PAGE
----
Mono Ethylene Glycol (C2H6O2) is a colorless, odorless, viscous dihydroxy alcohol. It has a sweet taste, but is poisonous if ingested. Ethylene glycol is the most important glycol commercially available and is manufactured on a large scale in the United States. It is used as an antifreeze and coolant, in hydraulic fluids, and in the manufacture of low-freezing dynamites and resins.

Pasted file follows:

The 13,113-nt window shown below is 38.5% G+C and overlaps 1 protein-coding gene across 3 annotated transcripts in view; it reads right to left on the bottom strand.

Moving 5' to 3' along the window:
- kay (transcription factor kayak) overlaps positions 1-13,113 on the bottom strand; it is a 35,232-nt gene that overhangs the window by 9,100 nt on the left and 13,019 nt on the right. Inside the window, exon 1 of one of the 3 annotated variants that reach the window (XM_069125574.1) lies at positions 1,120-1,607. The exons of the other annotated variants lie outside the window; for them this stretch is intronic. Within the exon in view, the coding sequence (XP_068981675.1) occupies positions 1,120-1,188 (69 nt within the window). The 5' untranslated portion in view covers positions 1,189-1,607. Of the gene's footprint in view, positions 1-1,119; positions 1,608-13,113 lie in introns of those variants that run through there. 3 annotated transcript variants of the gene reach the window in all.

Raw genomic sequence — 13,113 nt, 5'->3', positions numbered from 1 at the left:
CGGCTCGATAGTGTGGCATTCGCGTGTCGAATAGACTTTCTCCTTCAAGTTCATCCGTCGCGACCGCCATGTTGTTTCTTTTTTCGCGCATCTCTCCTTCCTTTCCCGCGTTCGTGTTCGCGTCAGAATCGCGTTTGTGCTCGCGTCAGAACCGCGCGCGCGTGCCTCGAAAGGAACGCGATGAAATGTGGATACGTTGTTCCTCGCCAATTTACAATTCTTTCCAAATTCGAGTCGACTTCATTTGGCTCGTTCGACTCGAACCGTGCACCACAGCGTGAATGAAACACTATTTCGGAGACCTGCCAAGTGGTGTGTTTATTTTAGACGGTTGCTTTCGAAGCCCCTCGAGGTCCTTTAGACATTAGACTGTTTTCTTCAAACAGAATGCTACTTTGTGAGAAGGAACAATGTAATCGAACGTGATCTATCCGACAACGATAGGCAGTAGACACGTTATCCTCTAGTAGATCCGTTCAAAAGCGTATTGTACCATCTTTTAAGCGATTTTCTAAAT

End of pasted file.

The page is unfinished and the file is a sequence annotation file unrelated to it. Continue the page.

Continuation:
Ethylene glycol has many uses, including as antifreeze in cooling and heating systems, in hydraulic brake fluids, and as a solvent. Acute (short-term) exposure of humans to ethylene glycol by ingesting large quantities causes three stages of health effects: central nervous system (CNS) depression, followed by cardiopulmonary effects, and later renal damage. The only effects noted in one study of individuals exposed to low levels of ethylene glycol by inhalation for about a month were throat and upper respiratory tract irritation.